It has been a while coming, and coach Dick Muir blames himself, but the Sharks finally flourished at the weekend to end third on the Super 14 log and sweep into a semi-final clash against the Waratahs in Sydney on Saturday.
When the dust finally settled on a weekend of upsets, the Sharks went into their game against the Chiefs needing to win with four tries or by 18 points. They did both, scoring seven tries for the bonus point and winning by 22 points.
John Bishop writes for The Witness that the Sharks negotiated a tricky period in the 10 minutes either side of half-time when the plucky Chiefs fought back to trail by three points (21-18) but this time there was no denying the Sharks and they had their four tries after an hour and then stretched away to win 47-25.
The other semi-final will be between the two New Zealand teams, the Crusaders and the Hurricanes, in Christchurch after the Stormers, in beating the Lions, failed by one try (a bonus point) to join the Sharks in the last four.
Biggest crowd of season
King’s Park could host a second successive final if the Sharks and Hurricanes win their semi-finals. The crowd of 42 000 – the biggest of the season – warmly endorsed Saturday night’s efforts with a series of rousing Mexican waves as the clock wound down and the Sharks, on the back of the seven tries, a strong forward display and an improving backline, will go to Sydney with their heads high.
The Sharks supporters have waited all season for the talented Sharks to blossom and Muir said he would take responsibility for that.
“I think I was too conservative, too worried about the high humidity and a wet ball, in those early weeks. My one regret this season is that I did not respect the players enough and allow them to express themselves more.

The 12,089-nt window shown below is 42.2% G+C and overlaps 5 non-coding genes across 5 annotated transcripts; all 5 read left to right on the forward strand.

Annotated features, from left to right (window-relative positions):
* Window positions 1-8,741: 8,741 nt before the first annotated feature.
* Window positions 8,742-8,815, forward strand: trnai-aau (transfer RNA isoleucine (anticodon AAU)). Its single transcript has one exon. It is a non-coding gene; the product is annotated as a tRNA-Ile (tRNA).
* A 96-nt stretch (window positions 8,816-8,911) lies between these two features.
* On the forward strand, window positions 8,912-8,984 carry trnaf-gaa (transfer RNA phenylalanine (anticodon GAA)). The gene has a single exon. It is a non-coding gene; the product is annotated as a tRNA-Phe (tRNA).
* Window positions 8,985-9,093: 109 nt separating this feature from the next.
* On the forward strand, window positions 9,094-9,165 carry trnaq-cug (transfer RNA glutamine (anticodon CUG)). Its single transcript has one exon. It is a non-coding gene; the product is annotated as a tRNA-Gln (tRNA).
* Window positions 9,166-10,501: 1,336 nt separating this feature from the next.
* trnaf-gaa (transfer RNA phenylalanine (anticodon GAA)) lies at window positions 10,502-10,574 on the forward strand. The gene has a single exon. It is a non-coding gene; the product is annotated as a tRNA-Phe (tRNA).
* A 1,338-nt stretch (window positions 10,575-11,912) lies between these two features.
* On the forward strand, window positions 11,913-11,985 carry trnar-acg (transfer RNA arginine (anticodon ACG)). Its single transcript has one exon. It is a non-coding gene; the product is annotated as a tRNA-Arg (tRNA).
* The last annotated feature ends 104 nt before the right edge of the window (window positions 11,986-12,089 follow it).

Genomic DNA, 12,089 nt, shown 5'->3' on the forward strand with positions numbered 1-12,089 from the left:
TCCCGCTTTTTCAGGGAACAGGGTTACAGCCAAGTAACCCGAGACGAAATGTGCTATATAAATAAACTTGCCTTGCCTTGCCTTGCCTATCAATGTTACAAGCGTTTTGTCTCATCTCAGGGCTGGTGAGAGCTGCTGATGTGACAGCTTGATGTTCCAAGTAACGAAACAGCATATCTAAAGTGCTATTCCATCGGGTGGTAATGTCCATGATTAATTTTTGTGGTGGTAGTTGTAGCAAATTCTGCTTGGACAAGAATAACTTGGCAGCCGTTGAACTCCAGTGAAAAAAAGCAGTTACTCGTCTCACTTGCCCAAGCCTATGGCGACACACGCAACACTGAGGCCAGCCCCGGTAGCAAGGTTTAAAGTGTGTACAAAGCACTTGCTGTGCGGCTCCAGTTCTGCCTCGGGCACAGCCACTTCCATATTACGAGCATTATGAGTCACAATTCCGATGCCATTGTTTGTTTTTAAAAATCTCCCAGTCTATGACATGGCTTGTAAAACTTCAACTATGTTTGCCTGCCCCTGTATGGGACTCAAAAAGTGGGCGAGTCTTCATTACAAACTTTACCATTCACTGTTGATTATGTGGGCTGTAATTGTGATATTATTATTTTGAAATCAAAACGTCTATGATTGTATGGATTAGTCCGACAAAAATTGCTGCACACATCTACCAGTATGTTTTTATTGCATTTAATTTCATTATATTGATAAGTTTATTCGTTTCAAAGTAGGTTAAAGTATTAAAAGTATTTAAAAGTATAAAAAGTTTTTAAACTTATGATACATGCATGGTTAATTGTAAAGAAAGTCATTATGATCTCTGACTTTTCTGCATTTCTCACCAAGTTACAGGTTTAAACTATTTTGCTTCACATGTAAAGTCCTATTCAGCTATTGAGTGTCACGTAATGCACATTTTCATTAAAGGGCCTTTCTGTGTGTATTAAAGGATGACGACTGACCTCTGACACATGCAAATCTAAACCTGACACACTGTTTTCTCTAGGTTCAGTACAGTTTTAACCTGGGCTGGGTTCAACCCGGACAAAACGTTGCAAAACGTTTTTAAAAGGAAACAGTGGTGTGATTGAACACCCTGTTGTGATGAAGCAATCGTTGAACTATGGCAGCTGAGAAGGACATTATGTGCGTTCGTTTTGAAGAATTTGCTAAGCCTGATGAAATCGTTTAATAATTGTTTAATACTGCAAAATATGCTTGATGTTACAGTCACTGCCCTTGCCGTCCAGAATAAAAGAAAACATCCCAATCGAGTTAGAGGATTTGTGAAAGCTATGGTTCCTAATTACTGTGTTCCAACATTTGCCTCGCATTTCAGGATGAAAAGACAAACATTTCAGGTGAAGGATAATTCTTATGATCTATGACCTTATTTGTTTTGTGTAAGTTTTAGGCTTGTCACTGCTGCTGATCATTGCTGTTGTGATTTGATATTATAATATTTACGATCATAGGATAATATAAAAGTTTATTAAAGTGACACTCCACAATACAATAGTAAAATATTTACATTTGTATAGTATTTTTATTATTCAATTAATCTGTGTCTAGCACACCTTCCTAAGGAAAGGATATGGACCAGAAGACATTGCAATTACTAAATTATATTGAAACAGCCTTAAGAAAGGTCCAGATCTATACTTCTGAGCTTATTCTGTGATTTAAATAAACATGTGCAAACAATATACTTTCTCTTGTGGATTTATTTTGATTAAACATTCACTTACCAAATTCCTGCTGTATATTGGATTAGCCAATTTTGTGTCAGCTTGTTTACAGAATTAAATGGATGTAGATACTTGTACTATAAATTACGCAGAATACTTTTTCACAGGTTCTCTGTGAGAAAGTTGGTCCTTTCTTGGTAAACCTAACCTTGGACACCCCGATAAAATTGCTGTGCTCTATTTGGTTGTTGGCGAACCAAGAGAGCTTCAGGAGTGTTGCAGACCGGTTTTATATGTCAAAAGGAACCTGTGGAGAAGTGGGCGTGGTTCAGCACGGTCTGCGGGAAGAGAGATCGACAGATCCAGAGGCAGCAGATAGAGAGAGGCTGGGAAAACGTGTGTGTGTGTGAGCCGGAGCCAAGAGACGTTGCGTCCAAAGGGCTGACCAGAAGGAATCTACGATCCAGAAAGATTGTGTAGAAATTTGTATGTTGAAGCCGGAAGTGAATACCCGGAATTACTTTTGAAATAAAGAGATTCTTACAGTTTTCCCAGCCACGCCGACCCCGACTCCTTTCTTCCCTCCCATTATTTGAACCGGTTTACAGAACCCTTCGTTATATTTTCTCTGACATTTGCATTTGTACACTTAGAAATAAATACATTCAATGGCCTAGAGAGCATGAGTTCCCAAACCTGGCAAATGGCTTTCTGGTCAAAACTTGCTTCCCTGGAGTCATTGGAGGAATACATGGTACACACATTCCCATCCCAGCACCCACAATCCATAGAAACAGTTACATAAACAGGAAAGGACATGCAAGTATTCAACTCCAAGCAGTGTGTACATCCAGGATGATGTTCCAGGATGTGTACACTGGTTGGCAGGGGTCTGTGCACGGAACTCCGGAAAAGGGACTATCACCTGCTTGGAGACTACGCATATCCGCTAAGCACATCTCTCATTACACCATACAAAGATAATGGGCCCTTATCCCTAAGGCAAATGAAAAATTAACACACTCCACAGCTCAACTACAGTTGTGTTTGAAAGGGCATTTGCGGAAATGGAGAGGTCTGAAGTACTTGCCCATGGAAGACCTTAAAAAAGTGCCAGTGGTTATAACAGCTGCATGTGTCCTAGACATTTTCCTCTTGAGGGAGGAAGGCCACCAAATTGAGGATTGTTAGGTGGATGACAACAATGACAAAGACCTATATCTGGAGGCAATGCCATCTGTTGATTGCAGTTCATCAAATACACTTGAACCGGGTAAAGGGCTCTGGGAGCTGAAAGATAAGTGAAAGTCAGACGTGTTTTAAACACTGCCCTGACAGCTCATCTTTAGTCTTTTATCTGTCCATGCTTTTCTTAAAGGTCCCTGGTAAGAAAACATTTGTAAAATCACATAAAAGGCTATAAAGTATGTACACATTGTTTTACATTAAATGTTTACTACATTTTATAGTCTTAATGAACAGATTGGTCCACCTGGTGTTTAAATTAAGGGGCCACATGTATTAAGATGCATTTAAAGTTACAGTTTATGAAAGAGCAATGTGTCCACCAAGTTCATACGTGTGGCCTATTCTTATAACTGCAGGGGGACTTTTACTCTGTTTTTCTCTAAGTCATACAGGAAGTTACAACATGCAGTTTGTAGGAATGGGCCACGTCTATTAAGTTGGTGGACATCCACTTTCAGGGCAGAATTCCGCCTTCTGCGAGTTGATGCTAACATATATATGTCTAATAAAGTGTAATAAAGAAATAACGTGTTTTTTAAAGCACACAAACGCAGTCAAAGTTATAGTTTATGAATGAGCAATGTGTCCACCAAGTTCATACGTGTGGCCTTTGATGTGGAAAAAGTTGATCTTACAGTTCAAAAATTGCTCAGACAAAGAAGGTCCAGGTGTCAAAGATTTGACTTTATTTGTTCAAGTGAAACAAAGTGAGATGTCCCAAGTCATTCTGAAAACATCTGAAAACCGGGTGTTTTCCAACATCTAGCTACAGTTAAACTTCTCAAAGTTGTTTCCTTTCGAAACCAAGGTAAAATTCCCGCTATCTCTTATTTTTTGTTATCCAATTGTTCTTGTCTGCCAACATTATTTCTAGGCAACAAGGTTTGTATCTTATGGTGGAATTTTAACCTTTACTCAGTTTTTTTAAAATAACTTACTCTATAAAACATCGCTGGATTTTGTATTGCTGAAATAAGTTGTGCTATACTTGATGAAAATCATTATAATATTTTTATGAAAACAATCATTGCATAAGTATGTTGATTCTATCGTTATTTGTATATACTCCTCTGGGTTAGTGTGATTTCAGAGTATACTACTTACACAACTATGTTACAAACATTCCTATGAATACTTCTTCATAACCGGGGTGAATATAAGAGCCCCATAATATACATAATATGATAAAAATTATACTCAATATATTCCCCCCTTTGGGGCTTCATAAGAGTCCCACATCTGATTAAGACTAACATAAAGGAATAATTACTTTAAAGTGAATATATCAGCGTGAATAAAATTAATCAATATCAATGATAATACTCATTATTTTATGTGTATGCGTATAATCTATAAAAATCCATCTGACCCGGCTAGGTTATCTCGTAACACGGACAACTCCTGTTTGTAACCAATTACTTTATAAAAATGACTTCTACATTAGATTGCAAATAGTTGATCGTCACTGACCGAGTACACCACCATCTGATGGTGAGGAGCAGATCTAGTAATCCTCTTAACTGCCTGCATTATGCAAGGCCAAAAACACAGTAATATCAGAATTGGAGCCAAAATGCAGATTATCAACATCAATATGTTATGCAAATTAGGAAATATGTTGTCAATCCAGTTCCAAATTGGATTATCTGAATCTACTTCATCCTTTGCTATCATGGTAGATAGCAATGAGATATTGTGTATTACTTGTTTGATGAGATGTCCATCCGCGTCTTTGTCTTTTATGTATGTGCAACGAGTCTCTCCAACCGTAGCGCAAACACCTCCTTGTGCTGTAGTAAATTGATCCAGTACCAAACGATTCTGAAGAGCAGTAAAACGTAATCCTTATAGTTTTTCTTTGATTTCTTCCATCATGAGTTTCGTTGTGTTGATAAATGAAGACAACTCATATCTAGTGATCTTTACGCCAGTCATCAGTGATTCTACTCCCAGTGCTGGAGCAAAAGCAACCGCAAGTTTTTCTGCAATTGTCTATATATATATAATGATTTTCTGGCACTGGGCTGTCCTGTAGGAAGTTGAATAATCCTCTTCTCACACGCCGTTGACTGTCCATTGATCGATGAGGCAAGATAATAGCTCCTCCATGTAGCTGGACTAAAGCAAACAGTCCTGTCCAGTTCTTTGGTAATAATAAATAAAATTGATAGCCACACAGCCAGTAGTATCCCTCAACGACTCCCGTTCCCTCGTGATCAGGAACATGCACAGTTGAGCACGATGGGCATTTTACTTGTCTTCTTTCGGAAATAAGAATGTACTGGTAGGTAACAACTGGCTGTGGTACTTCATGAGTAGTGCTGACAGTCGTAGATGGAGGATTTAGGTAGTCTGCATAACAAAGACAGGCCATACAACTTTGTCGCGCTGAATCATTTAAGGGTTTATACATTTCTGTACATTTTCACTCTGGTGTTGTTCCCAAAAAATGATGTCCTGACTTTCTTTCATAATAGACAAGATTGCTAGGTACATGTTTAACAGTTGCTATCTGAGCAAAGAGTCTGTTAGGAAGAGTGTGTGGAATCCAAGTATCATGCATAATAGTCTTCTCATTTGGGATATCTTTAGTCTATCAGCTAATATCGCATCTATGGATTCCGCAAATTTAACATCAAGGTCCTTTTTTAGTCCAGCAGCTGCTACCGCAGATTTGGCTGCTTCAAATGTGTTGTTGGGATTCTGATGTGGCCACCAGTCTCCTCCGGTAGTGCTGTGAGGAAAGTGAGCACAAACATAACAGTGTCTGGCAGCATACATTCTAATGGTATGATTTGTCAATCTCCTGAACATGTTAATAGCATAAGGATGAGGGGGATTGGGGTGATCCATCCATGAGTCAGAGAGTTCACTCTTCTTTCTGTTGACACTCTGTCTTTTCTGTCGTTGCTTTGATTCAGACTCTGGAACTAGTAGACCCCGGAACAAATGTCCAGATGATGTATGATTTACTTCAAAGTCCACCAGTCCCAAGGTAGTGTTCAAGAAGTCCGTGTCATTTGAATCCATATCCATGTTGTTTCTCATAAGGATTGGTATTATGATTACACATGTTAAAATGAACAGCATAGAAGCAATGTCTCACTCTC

Instead I placed too much emphasis on the win and I was too conservative.”
Muir said he was delighted with the rugby the Sharks played, the quality and strong support play shown in the scoring of a number of long distance tries, and the defence against dangerous attackers who kept running at them until the end.
Wary of the Waratahs
“I was never worried about the final result, even at 21-18, but thought that if we scored the four tries we needed we would win anyway.”
But Muir, with reason, is wary of the Waratahs, adding that it was the more difficult semi-final.
“The Waratahs are the one team that outplayed us this season and we have to front up at the breakdown and improve our kicking game to beat them.
“I think the Crusaders are vulnerable at the moment and the biggest challenge of the season is coming in our semi-final in Sydney.”
What brought a smile to Muir’s face was the impact which the backs had on the game and he paid tribute to the “amazing job” which Ruan Pienaar was performing at flyhalf, the value of scrumhalf Rory Kockott’s sniping play against a rush Chiefs defence and the influence of Adrian Jacobs in midfield.
The impressive, fearless Bismarck du Plessis, a hooker who keeps popping up at every corner, was an obvious man-of-the-match but veteran fullback Stefan Terblanche remains the form fullback in South Africa. His positional play was excellent, he was safe under the high ball, his line-kicking was accurate and his corner flagging twice saved certain tries when the Chiefs were at their most threatening.
While all the Sharks contributed to the win, it was their scrummaging which set the mood from the start.
“We were vulnerable in the scrum,” said Chiefs coach Ian Foster, “and credit to the Sharks for taking advantage.”
Foster would not be drawn on a predicting a result in Sydney but said that the Sharks “with a hard, competitive, physical edge were a very dangerous team.”
“We have battled with injuries and again had our chances but the Sharks had the energy and the desire and took theirs.”
In the Sharks’ high risk and high tempo game, the blistering pace of the Sharks loose forwards, Ryan Kankowski and Jacques Botes, the high workrate of the pack and the strong impact of Jean Deysel in the final quarter were important factors in the win.Tweet